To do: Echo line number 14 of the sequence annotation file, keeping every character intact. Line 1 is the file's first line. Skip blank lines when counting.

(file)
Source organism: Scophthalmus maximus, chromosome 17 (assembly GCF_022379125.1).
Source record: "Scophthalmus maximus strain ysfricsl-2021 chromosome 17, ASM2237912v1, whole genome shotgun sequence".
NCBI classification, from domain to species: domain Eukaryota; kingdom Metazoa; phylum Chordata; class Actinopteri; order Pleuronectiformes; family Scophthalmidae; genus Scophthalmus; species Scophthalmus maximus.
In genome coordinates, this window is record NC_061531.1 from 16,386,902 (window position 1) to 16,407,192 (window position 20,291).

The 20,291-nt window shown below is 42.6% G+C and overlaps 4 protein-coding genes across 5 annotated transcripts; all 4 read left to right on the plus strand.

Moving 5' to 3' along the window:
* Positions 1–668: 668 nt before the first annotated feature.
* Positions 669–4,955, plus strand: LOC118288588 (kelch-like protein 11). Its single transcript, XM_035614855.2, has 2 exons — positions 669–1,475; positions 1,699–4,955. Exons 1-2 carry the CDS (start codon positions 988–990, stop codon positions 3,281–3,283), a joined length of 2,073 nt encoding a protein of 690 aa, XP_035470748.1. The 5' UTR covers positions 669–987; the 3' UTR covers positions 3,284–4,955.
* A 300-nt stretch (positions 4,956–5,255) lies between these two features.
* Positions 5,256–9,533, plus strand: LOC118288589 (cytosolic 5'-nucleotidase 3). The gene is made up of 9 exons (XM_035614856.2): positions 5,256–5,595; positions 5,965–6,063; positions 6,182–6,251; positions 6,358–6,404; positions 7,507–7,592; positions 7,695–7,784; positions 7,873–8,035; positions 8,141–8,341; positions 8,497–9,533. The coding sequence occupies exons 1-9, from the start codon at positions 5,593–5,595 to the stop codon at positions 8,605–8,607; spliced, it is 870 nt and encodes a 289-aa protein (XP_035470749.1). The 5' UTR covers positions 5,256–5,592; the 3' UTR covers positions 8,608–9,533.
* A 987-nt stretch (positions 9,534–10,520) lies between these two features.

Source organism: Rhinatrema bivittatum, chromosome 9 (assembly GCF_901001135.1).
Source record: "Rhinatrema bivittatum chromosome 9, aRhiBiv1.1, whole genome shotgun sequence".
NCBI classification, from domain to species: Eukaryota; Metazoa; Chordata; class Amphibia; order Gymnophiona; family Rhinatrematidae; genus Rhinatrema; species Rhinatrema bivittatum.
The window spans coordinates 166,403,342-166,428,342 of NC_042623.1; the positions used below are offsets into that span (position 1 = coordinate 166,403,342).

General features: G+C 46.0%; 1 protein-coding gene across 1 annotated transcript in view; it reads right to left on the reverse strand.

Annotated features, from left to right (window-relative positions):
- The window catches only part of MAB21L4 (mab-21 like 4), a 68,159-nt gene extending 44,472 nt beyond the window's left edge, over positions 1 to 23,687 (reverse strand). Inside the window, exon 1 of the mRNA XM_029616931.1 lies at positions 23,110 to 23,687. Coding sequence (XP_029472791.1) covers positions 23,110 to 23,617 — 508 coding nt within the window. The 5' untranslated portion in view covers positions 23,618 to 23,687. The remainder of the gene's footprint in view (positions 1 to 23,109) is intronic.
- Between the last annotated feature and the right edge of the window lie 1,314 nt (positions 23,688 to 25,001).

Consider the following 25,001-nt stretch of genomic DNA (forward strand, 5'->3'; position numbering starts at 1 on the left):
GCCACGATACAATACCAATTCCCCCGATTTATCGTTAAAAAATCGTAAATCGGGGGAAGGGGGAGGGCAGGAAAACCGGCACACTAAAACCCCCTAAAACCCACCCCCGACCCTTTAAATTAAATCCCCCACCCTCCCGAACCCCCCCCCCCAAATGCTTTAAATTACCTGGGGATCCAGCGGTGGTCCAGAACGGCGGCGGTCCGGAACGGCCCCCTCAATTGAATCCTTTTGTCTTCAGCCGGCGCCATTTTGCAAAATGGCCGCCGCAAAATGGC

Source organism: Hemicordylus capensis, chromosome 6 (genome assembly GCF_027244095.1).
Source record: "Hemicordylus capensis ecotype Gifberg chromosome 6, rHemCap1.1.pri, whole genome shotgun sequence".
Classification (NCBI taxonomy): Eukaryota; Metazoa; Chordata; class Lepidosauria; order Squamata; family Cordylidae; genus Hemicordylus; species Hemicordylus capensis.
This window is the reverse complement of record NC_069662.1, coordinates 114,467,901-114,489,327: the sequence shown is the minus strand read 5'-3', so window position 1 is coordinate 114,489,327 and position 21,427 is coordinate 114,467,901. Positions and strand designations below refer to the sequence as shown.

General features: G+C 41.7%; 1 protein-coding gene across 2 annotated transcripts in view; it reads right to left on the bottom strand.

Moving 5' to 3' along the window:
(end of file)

NCBI classification, from domain to species: Eukaryota; Metazoa; Chordata; class Amphibia; order Gymnophiona; family Rhinatrematidae; genus Rhinatrema; species Rhinatrema bivittatum.